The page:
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Dear supporters of the SOCH initiative,
For a start, we will have the 1st SOCH tour at the Palmer Road Tua Pek Kong temple to show you the important architectural features and artifacts to record with your cameras. Those of you who do not have a 8mp or above SLR camera, you are also welcomed to join us in the inspection of this Hakka temple built in traditional Teochew style architecture. We are starting the 1st field work at this temple because this building is facing the possibilty of demolition. If it happens, an almost two century historical artifice will be obliterated in the name of property value. Whatever it is, at least we can archive it in digital images for the benefit of our future generations.
Date: 24 June 2006
Venue: 50H Palmer Road, Hock Teck See
Founder , SOCH
I am glad to announce that an initiative to save all heritage pertaining to the immigrant Chinese of the various dialect groups has been drawn up by me and a photographer friend. For a start, we will be archiving all architectural heritage plus artefacts within these buildings for the benefit of future generations and conservation purposes. So far, we have archived 2 buildings of great heritage value – Tong Xian Tng at Devonshire Road and Ying Fo Fui Kun at Telok Ayer Street. As this is a non-profit initiative, our progress has been rather slow due to our involvement of the project only during weekends. We are calling for photographers equipped with 10 megapixel or more digital SLR cameras to participate in this SOCH initiative. In the spirit of open source collaboration (e.g. wikipedia, Linux),
a central repository of archived jpegs is needed for a start. I suggest that the Singapore History Museum(or Ying Fo Fui Kun) to be used as a place to convene and depositing of archived pictures. Meanwhile, we are in the process of getting support from URA and the NHB in this project. Interested photographers, please send me an email at firstname.lastname@example.org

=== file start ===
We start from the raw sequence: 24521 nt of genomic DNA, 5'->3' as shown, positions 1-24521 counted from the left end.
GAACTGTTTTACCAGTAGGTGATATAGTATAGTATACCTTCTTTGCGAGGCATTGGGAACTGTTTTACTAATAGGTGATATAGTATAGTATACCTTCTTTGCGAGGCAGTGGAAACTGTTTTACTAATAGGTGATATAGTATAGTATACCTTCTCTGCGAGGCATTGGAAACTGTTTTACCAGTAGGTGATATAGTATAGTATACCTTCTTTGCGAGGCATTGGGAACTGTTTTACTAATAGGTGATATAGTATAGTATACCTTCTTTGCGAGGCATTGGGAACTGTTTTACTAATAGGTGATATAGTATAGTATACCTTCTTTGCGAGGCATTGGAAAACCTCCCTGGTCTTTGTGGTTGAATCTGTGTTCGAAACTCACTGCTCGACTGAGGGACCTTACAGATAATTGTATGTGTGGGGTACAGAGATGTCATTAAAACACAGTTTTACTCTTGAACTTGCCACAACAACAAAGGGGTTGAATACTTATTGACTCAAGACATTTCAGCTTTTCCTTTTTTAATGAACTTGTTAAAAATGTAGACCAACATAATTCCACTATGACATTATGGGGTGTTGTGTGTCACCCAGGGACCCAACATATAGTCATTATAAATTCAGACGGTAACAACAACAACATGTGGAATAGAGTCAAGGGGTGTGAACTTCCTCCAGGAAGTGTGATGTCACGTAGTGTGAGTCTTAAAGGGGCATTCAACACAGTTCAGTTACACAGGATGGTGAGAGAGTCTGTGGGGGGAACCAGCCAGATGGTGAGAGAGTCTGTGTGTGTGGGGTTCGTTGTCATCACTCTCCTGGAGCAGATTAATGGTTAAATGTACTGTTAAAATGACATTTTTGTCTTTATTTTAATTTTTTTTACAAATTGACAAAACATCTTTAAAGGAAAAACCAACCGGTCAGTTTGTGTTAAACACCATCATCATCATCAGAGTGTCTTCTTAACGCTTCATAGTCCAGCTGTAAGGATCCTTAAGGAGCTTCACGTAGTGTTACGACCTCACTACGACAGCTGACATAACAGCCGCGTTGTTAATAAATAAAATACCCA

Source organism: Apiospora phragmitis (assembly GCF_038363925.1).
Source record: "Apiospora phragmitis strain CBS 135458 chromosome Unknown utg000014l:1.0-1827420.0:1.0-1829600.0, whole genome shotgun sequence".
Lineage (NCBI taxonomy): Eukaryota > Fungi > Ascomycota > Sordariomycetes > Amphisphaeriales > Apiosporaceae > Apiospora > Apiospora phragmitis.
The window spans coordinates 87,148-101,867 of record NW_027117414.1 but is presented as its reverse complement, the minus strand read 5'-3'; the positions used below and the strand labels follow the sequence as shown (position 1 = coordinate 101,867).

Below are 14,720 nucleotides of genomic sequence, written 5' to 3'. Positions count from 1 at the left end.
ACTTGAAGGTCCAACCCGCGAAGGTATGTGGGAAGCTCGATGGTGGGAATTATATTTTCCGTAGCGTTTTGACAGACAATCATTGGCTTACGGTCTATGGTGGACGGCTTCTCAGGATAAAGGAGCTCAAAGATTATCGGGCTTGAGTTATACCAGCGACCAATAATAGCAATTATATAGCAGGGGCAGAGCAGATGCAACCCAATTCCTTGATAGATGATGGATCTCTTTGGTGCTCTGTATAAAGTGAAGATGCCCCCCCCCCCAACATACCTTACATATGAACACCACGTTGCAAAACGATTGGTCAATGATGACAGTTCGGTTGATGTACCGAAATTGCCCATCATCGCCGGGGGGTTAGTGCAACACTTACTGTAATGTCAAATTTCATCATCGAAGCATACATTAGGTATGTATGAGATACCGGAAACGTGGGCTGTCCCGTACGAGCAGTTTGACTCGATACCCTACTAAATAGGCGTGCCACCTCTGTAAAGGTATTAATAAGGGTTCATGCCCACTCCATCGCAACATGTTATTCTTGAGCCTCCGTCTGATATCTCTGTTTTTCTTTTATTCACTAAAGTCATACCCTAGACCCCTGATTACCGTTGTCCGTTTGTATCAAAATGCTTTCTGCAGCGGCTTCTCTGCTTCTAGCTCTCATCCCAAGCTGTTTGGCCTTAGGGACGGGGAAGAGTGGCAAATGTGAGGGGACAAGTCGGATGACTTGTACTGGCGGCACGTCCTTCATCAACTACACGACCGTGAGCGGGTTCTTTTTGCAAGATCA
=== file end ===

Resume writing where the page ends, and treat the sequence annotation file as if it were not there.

I will personally show you the salient architectural features and artefacts to record.
Whilst researching on the 4 royal plaques, came across accidentally on many web resources on the fall of China and its awakening. While Singapore has been favourably praised by Western visitors with terms like ‘Asia lights’, ‘everybody speaks English here’, and ‘its so clean’ etc, the Chinese-speaking countries view Singapore as an anamoly and backward in cultural sophisication due to the Chinese population’s superficial understanding of mainstream Chinese culture. In a rather chauvanistic manner, Taiwan’s prominent political figure and commentator derides Singaporeans as ‘stupid’. I can understand what he is talking about having worked in China myself. I vividly remembered how I was criticized by a Beijing friend as having ‘no culture’ when a group of his friends were discussing Chinese poetry and history. I felt stupid, Li Ao was absolutely right. The Chinese speaking world just cannot fathom why Chinese Sngaporeans could not speak or write Chinese properly. It is only natural for them to think Singaporean Chinese are not very educated on this light as this is their usual gauge for sophisication – Chinese must speak and write Mandarin, even more so when they watch your Mandarin soaps for the past decade!
On a more objective comparison between the Chinese in Singapore and Malaysia, one would notice that there are more interests in Chinese heritage and culture across the causeway. Yet, these Malaysian Chinese perform equally well when put in an overseas context. Yes, we use alot of English in Singapore, but sometimes I feel that Singlish seems to be the norm nowadays. Most educated Chinese Singaporeans write in English, while majority speaks Mandarin. English is merely a working language to the majority Chinese Singaporeans. Singlish becomes the informal social language. The hybriding of local dialects with English is a natural choice as speaking in a manner like one would in a ‘Masters of the Seas’ manner would be rather alien to most Singaporeans. Even for Mandarin speakers in Singapore, the form of local Mandarin slang mixed with dialects appear a little strange to the mainstream Chinese speaking world. What is the conclusion? In a span of about 40 years since interpendence, we have created two dialects – Singlish and Singdarin. Given another 100 years, I am sure a new language would have evolved!